Stained Skeins are lovely things. Like most hand dyers she started with yarn. I've chosen a gorgeously rich toned skein of olive greens, warm reds, teals, coppers oranges and almost everything in between. As usual, olives tones don't photograph well, and the photo quality just doesn't do the yarn justice. All the basics are there, and the colours are correct, but it is so much richer, warmer and denser in hand. It's a thing of great beauty. About the only thing that isn't here is pastel. There is quite simply nothing pastel on any of these skeins.
After Stained Skeins worked with yarns for a while, she began to work on sock blanks. She does up the blanks herself, allowing her to customise the process to the style of sock knitter you are.
Her singles sock blanks are a pair of blanks meticulously dyed side by side so that when completed, your socks will be a closely matched set. This kind of blank is great if you knit single socks at a time.
Because she was producing the blanks herself, she took the process one step further. She began to build double stranded blanks. These double stranded blanks, when dyed, produce matched socks. Not closely matched socks. Matched socks. These double stranded blanks are great if you work your socks two at a time, on whatever needles you choose. You can still choose one of these blanks if you prefer, like me, to knit on one sock at a time (I'm a sock dinosaur, dpns, and one at a time), but you can wind the blanks onto balls and work as usual if the colours you prefer come in a double stranded blank.
Stained Skeins includes a generous, make that very generous, little blank of silk, hand dyed to match for reinforcing the heel with some skeins and blanks. This little skein is enough that no matter how you knit your heel, you will something of it left over. I think I'll have enough left over to do another re-inforcing on the inside once the socks are completed.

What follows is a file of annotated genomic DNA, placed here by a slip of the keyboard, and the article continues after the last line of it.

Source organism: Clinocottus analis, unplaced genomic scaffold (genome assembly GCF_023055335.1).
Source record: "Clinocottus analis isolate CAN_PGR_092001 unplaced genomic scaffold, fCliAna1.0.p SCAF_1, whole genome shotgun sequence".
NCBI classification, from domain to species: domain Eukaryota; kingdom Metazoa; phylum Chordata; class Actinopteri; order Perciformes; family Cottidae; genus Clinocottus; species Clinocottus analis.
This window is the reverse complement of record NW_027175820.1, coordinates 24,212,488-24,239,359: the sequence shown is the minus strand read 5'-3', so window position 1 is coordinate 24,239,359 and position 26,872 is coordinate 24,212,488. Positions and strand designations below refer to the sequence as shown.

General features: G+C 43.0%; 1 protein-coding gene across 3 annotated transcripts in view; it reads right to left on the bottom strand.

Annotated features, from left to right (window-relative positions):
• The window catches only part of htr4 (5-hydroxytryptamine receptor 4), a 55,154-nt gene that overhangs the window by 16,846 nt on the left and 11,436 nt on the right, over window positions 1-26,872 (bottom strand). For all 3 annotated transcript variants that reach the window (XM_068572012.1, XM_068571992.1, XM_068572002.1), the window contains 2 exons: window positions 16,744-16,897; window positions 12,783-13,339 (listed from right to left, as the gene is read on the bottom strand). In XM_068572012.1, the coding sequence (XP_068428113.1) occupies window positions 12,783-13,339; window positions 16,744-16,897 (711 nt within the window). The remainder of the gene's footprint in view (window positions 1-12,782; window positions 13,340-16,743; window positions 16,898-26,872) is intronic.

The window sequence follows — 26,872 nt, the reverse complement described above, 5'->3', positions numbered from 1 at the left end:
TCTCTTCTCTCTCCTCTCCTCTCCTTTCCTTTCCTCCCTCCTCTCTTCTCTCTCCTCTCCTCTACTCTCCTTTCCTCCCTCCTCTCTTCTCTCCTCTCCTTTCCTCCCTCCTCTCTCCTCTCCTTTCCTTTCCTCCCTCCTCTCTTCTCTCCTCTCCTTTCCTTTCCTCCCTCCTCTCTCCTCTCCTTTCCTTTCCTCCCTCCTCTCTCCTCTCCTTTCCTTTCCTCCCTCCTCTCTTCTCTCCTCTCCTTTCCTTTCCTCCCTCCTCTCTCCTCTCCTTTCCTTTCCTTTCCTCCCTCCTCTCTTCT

I have also decided that if I am a long way from getting my Christmas knitting done, I could take these long blanks, do a quickie three needle bind off, and voila, short striped scarf, that could be made into socks anytime the wearer chose. A digression, I know. Please excuse me.
I wanted to see what the sock blank I chose would turn out to be...
Yeah, that is what it was. Seriously, I was sitting there, ready to begin, and started with the blank over the skein of yarn because I did not have to wind up the yarn. This singly prepped sock blank thing could be a real benefit to us lazy types. No winding!
I'm most pleased to show you the unique thing that happens with a hand dyed blank. Do you see how, when unravelled, the strand is not a solid colour? Its magic. Serious magic. I'd noticed something unique about the colours of the sample socks displayed at the store for this yarn, and now I understand its secret. These delightful blanks produce an utterly unique look. Heathered, yet not heathered. Deep and vibrant yet subtle. Solidly coloured, yet not solid. They have a look all their own.
You will produce a perfectly matched pair of socks with this yarn, without any effort at all, but no one, no one is going to mistake this beautifully matched pair for anything other than a Folk Art master work handcrafted by you.
I love socks for a lot of reasons. I love hand dyers for a lot of reasons. I think I'm going to love this entirely different approach to socks and yarn too.
Stained Skeins, where, when stains are good they are very very good.
Friday, 24 April 2009
So instead of sitting down and writing, I went to town to have a coffee and start my errands.
One of my errands today was to get a library card. I remember getting my first books from the library at a small library our church had in a small nook in the vestry. I remember when Mrs. Red..., the school librarian let the grade 3 me, go over to the high school library to get books because she could not keep enough interesting things in the elementary library for me to read. I recall the provincial lending library by mail, and went often to its later incarnation as the municipal library. No matter where we lived, getting the library cards was the first thing to be done.
I let my library card go when I was working full time. That should have been the first clue that something was seriously wrong with my world. It really should have, but I was so busy just hanging on, and getting by I didn't even notice.